$\mathrm{min}\frac{1}{2}{\Vert \overrightarrow{w}\Vert}^{2}+C{\displaystyle {\sum}_{i=1}^{n}{\xi}_{i}},\text{\hspace{0.17em}}\text{making}\text{\hspace{0.17em}}{y}_{i}\left(\overrightarrow{w}\cdot \overrightarrow{{x}_{i}}-b\right)\ge 1-{\xi}_{i}\text{\hspace{0.17em}}\text{\hspace{0.17em}}\forall {\overrightarrow{x}}_{i},{\xi}_{i}\ge 0$ (6)

When dealing with vector ${x}_{i}$ , it can map to high-dimensional space through the kernel function. Kernel function which used commonly has linear kernel (7), polynomial kernel (8), sigmoid kernel (9), Gaussian RBF kernel (10), etc.

$K\left(\overrightarrow{{x}_{i}},\overrightarrow{{x}_{j}}\right)=\overrightarrow{{x}_{i}}\cdot \overrightarrow{{x}_{j}}$ (7)

$K\left(\overrightarrow{{x}_{i}},\overrightarrow{{x}_{j}}\right)={\left(\overrightarrow{{x}_{i}}\cdot \overrightarrow{{x}_{j}}+1\right)}^{d}$ (8)

$K\left(\overrightarrow{{x}_{i}},\overrightarrow{{x}_{j}}\right)=\mathrm{tanh}\left(k\overrightarrow{{x}_{i}}\cdot \overrightarrow{{x}_{j}}-\delta \right)$ (9)

$K\left(\overrightarrow{{x}_{i}},\overrightarrow{{x}_{j}}\right)={\text{e}}^{\frac{-{\Vert \overrightarrow{{x}_{i}}-\overrightarrow{{x}_{j}}\Vert}^{2}}{2{\sigma}^{2}}}$ (10)

2.3. Random Forest

Random Forest (RF) [15] is a combinatorial classifier algorithm, which is a classifier composed of multiple Decision Tree [16] $\left\{h\left(x,{\theta}_{i}\right),i=1,2,\cdots ,k\right\}$ , where $\left\{{\theta}_{i}\right\}$ is an independent and identically distributed random vector, and the final class label of input vector x is determined by all decision trees. The growth of each decision tree depends on an independent identically distributed random vector. The overall generalization error depends on the classification ability of a single decision tree in the forest and the correlation degree between each tree. The algorithm consists of two parts: the growing process of the decision tree and the voting process. The random forest generates multiple decision tree classifiers by bagging and bootstrap.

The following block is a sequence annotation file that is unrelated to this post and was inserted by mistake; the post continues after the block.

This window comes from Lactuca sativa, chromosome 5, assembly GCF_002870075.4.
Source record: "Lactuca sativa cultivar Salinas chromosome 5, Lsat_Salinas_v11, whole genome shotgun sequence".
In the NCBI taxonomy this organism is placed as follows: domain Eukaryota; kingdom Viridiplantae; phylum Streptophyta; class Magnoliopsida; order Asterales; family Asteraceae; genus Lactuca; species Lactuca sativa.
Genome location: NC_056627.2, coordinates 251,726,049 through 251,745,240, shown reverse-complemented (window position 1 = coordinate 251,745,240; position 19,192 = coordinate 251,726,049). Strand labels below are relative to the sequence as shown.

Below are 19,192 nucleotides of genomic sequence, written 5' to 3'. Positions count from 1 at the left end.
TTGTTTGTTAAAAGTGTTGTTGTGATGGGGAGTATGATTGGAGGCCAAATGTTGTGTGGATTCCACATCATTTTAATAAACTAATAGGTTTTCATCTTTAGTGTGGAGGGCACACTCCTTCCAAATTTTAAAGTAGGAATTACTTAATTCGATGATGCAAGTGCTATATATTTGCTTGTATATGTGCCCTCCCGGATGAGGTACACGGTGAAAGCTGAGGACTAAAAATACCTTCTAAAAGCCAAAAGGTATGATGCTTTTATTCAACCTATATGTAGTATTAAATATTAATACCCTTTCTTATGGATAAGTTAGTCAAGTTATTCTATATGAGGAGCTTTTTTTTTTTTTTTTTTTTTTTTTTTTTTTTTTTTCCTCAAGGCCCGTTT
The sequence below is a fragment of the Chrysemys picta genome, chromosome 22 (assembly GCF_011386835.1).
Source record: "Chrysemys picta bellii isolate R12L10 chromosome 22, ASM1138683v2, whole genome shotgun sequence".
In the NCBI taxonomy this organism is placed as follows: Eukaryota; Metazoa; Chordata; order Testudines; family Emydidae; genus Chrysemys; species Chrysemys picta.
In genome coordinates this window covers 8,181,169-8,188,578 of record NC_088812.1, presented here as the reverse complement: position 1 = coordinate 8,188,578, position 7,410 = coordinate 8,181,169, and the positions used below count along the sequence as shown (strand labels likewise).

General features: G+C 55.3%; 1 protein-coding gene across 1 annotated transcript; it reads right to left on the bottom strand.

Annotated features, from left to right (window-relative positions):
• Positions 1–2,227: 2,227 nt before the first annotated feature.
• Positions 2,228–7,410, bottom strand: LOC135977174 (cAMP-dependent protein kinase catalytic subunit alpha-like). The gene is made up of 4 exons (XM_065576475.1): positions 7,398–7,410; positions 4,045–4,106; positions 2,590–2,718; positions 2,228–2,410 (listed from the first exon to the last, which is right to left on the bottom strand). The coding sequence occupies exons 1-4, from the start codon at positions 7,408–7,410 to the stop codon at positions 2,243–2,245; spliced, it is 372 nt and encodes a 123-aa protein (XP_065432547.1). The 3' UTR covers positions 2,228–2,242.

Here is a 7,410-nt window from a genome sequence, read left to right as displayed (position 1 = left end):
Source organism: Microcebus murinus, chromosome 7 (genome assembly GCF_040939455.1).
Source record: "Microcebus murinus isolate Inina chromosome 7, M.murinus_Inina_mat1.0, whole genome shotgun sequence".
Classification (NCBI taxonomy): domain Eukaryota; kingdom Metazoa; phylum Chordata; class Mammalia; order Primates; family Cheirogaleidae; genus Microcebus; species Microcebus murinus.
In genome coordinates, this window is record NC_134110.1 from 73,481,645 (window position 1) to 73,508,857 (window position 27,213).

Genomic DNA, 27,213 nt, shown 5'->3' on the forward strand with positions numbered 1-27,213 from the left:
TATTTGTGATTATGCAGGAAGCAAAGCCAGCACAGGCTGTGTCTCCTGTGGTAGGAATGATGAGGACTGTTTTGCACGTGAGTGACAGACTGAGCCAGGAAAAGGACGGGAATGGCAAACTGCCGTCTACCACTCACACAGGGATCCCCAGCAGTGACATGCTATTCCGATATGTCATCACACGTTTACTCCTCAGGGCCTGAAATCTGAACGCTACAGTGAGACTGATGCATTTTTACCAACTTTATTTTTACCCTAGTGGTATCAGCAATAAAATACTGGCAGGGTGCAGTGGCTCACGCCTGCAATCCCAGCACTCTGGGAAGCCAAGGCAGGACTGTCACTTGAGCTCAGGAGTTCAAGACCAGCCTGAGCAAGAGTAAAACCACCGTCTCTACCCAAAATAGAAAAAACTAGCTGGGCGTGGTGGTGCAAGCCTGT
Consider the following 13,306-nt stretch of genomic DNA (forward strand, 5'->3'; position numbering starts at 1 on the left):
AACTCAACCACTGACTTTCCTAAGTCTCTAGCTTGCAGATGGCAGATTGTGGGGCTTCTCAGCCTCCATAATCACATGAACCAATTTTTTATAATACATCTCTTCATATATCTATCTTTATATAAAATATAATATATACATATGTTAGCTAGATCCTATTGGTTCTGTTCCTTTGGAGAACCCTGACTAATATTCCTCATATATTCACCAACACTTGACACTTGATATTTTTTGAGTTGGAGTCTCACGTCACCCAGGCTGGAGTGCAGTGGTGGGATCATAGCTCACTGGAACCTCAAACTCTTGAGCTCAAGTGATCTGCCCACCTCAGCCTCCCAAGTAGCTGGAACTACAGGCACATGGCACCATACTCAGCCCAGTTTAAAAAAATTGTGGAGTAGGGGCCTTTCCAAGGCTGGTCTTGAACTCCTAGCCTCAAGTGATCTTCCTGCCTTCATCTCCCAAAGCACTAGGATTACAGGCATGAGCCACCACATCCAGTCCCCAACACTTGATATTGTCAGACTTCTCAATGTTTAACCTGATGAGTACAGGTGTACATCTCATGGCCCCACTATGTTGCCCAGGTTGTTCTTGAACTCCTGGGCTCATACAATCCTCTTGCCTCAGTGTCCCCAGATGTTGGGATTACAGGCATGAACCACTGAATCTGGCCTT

3. Data Processing

Considering that the medical data varies from values to image, the original data may need to be pre-processed before the visualization analysis.

3.1. Data Sources

MIMIC-III (Medical Information Mart for Intensive Care III) is a large, freely-available database comprising identified health-related data associated with over forty thousand patients who stayed in critical care units of the Beth Israel Deaconess Medical Center between 2001 and 2012. The public MIMIC-III Critical Care Database could be download from https://mimic.physionet.org/about/mimic/. The database includes medical records like demographics, vital sign measurements made at the bedside, laboratory test results, procedures, medications, caregiver notes, imaging reports, and mortality (both in and out of hospital). MIMIC-III supports a diverse range of analytic studies spanning epidemiology, clinical decision-rule improvement, and electronic tool development. Extracting the relevant detection data before carrying out the experiment, this data is which included the data of patients with pulmonary malignant tumor and healthy people. The main detection projects included Anion Gap, Base Excess, Bicarbonate, Calcium. Total, Calculated Total CO_{2}, Chloride, Creatinine, Glucose, Hematocrit, Hemoglobin, Magnesium, MCH, MCHC, MCV, pCO_{2}, pH, Phosphate, Platelet Count, pO_{2}, Potassium, RDW, Red Blood Cells, Sodium, Urea Nitrogen, White Blood Cells.

3.2. Data Filling